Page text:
On the new Netflix film Passing, Rebecca Hall ventured behind the camera for the first time as the film’s writer and director. Based on the novel by Nella Larsen, the movie follows two black women (Tessa Thompson and Ruth Negga) who can pass as white and choose to live on opposite sides of the color line in 1929 New York.

Although this is Hall’s first time directing, it’s something she’s wanted to do for a long time. “It has always been a thought in my head that directing films was the medium that would incorporate all my interests,” she says about her love for painting, writing and music. “I could never make any of these things individually my career. Filmmaking is the way in which all these interests get utilized.”

Ahead of the film’s Nov. 10 Netflix debut, Hall talked about her personal connection to Passing, making the film in black and white, and David Bowie’s surprising involvement.

When were you first acquainted with Nella Larsen’s novel? What inspired you to adapt it for film? 

I read it for the first time about 13 or 14 years ago when I had been spending a lot more time in the US, and had started to ask a lot more questions about my American family. There had always been vague talk about my grandfather being Black, and passing for white although it was never framed 

that way. He was light-skinned, he married a Dutch woman, lived in a white neighborhood and raised his children as white. I never knew him. He sadly passed when my mother was a teenager and a lot of the answers to these questions went with him. It just wasn’t something we spoke about and I’m not even sure it’s something her family spoke about either. At some point, I got a bit more inquisitive about trying to pin down the facts. It was made clear that yes, my grandfather was Black, and was white passing most of his life, furthermore it is quite possible that both his parents were also white passing. 

I mentioned all of this to a friend of mine, and he suggested I read Passing. The feeling I had at the time was just this shock of recognition. I knew these characters, and knew them in a way that I found confusing. I finished the novella and started writing the script almost immediately in some sort of attempt to get to grips with that feeling. Over the years, I think what I’ve come to is that even though I am a person who presents as white, and as such doesn’t experience the day to day pressures of being black in this country, I am also a person who grew up in a family that has been shaped indelibly and painfully by the legacy of racism, in particular the legacy of racial passing. In the end, I decided that I needed to make this film both because of where I come from as a filmmaker, and also because making this film is my way of reaching back into my own family with compassion, generosity and love towards those who formed their identities in a world that feared and despised them.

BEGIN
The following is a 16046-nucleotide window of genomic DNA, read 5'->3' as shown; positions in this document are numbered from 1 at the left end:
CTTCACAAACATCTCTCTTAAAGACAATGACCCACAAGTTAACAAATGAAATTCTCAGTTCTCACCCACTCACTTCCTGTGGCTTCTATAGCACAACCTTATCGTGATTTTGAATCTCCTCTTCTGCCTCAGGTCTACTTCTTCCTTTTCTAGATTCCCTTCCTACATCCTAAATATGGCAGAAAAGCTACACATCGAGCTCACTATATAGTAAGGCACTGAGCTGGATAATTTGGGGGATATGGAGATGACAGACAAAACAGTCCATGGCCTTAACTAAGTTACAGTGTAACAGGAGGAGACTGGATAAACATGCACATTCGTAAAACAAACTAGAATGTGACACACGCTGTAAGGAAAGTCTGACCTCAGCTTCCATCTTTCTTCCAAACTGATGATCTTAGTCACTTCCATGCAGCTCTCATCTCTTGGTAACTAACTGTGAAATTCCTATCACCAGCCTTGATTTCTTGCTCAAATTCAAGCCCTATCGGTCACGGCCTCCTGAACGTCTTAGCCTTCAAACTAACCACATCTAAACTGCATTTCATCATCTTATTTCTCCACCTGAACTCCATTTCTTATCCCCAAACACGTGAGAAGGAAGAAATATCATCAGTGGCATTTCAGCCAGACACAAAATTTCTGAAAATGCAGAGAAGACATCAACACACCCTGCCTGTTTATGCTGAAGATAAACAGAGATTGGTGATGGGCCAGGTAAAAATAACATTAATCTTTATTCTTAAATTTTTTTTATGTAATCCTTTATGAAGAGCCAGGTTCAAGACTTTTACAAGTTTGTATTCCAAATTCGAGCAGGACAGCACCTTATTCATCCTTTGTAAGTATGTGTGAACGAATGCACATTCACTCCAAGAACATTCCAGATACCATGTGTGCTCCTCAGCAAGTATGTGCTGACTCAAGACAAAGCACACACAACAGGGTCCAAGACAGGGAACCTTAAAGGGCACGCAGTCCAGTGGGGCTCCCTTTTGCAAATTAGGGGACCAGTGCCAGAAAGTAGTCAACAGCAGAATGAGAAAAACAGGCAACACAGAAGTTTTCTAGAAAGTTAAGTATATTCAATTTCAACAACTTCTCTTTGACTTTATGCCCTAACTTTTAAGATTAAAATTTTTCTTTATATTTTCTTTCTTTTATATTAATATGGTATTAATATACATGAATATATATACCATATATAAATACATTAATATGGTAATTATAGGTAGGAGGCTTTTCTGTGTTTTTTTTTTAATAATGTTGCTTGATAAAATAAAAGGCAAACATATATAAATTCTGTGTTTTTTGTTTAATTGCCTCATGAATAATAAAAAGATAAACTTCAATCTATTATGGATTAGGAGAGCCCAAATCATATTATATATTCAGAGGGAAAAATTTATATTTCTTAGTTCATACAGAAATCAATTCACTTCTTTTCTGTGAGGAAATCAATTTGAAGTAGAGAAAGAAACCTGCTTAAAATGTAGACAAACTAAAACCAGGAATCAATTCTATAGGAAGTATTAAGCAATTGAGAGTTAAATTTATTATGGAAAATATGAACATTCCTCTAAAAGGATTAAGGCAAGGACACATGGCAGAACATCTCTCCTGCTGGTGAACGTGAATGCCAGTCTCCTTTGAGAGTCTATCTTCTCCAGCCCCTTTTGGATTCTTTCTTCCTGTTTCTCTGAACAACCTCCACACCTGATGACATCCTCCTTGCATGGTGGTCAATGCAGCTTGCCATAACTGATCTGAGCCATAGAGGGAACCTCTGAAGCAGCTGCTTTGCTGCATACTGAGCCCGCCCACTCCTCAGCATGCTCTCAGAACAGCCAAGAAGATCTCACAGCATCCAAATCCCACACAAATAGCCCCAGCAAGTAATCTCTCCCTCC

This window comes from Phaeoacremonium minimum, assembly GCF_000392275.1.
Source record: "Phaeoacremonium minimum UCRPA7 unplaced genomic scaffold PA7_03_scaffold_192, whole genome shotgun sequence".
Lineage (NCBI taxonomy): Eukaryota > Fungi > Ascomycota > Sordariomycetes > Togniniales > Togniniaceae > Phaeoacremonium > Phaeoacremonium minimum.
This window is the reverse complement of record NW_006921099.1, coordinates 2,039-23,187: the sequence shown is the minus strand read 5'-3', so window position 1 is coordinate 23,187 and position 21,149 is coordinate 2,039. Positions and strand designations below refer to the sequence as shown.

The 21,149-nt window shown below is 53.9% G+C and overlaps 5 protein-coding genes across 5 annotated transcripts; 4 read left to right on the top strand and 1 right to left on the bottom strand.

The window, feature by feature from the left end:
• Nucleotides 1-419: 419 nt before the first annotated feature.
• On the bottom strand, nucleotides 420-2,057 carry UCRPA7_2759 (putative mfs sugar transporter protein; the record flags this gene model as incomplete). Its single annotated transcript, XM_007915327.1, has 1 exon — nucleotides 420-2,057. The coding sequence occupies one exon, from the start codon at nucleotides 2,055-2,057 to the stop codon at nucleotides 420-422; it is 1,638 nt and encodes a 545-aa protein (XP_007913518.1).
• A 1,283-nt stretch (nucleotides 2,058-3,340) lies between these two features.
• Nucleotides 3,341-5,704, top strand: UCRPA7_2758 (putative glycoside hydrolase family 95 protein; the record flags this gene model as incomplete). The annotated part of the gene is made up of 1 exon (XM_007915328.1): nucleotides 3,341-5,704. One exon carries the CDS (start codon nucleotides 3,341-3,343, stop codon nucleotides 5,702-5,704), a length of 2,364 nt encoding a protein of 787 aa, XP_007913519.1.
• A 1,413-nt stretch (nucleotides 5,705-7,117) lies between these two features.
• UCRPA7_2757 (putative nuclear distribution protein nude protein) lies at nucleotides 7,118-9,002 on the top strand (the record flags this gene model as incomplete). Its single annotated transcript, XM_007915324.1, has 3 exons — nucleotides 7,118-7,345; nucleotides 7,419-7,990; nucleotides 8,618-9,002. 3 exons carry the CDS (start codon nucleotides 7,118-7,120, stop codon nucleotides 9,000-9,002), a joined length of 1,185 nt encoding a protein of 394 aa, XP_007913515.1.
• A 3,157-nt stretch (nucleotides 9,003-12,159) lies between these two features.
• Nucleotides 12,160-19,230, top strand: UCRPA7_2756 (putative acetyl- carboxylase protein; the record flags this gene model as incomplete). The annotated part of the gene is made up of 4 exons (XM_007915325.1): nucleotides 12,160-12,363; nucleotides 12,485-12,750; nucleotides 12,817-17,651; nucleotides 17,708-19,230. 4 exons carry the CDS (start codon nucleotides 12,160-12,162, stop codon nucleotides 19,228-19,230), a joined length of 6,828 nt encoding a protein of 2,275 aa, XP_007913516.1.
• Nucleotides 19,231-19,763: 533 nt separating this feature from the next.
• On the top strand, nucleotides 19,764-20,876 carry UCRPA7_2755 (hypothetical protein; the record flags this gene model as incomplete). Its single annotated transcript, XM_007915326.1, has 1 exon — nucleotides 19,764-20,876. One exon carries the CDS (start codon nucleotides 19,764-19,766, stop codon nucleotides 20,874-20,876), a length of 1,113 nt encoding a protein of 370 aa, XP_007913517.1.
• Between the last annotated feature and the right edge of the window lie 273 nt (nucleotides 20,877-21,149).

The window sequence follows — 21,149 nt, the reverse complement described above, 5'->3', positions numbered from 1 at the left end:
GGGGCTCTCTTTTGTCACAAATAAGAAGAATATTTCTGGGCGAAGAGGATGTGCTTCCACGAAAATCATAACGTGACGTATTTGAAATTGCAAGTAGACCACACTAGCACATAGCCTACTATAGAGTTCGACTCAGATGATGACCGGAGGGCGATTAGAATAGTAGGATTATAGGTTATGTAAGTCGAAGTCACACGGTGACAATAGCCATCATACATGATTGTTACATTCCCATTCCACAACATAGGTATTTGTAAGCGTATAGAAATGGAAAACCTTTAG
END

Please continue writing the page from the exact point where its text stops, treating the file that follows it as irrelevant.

What was your approach to adapting Larsen’s novel? 

The first part of it was fairly haphazard. I read the book, I put it down, and wrote the script. In about 10 days I had a draft. I figured the parts that meant something to me would stick and my brain would fill the gaps needed to make it into a film. I tried not to censor myself too much because at the time I was doing it entirely for myself. The night I finished that draft I happened to go to an event attended by David Bowie, who is absolutely one of my artistic heroes. I was completely starstruck, but he was very gracious and easy to talk to and we ended up talking about books. Up until that point whenever I mentioned Passing no one had heard of it, but Bowie cited it as one of his favorite novels. The following day he sent me a relatively hard-to-find biography of Larsen and a note of encouragement to follow through with the idea of making it a film. After that, I researched and read a lot and then did another draft with all of that knowledge incorporated. 

Why did you decide to shoot the film in black and white? 

Part of the concept of this film was to turn it into the great, female-driven 1930’s noir it should have been if Hollywood studios had made noirs with Black female leads in the ’30s. That was the genesis. The fantasy of discovering this lost film that might have existed in a better world. It also takes color out of the realm of the real and renders it abstract, conceptual. The world isn’t black and white as our eye perceives it, and so we know when we watch a black and white film that we’re engaged in a process of translation. This is true of how we perceive race, as well. No one is literally black or white, obviously, and yet these categories are so important that we automatically translate what our eye actually perceives into something conceptual. It’s a similar process, which this film tries to call attention to, and hopefully complicate. I also always instinctively thought that the best way to make a movie about colorism was to take all the color out of it. 

What do you want the viewer to take away from this film? 

I hope they have an experience watching it that matters to them in some way. If it means a lot of different things to a lot of different people then I’ve done my job as a filmmaker.

Passing is available to stream Nov. 10 on Netflix.

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